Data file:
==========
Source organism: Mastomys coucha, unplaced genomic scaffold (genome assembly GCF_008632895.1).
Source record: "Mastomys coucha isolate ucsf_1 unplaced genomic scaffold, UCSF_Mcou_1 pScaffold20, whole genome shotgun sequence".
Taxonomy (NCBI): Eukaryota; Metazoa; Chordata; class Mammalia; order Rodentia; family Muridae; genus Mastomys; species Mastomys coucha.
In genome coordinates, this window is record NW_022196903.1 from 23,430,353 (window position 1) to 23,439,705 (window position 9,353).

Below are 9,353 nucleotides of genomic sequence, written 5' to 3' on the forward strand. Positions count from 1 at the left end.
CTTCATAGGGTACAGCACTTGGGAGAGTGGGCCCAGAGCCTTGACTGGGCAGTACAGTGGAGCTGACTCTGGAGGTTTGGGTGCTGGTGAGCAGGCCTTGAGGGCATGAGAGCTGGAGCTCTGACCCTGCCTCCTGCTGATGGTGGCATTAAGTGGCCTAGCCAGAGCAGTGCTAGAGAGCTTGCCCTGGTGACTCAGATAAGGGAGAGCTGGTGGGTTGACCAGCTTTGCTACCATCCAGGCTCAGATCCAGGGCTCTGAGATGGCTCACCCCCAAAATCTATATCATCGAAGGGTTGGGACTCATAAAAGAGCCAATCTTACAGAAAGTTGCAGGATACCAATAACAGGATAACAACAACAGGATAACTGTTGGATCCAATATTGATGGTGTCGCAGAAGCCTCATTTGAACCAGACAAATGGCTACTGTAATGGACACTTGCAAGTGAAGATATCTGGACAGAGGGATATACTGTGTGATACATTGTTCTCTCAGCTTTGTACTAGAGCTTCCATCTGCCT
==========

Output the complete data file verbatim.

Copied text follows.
Source organism: Mastomys coucha, unplaced genomic scaffold (genome assembly GCF_008632895.1).
Source record: "Mastomys coucha isolate ucsf_1 unplaced genomic scaffold, UCSF_Mcou_1 pScaffold20, whole genome shotgun sequence".
Taxonomy (NCBI): Eukaryota; Metazoa; Chordata; class Mammalia; order Rodentia; family Muridae; genus Mastomys; species Mastomys coucha.
In genome coordinates, this window is record NW_022196903.1 from 23,430,353 (window position 1) to 23,439,705 (window position 9,353).

Below are 9,353 nucleotides of genomic sequence, written 5' to 3' on the forward strand. Positions count from 1 at the left end.
CTTCATAGGGTACAGCACTTGGGAGAGTGGGCCCAGAGCCTTGACTGGGCAGTACAGTGGAGCTGACTCTGGAGGTTTGGGTGCTGGTGAGCAGGCCTTGAGGGCATGAGAGCTGGAGCTCTGACCCTGCCTCCTGCTGATGGTGGCATTAAGTGGCCTAGCCAGAGCAGTGCTAGAGAGCTTGCCCTGGTGACTCAGATAAGGGAGAGCTGGTGGGTTGACCAGCTTTGCTACCATCCAGGCTCAGATCCAGGGCTCTGAGATGGCTCACCCCCAAAATCTATATCATCGAAGGGTTGGGACTCATAAAAGAGCCAATCTTACAGAAAGTTGCAGGATACCAATAACAGGATAACAACAACAGGATAACTGTTGGATCCAATATTGATGGTGTCGCAGAAGCCTCATTTGAACCAGACAAATGGCTACTGTAATGGACACTTGCAAGTGAAGATATCTGGACAGAGGGATATACTGTGTGATACATTGTTCTCTCAGCTTTGTACTAGAGCTTCCATCTGCCT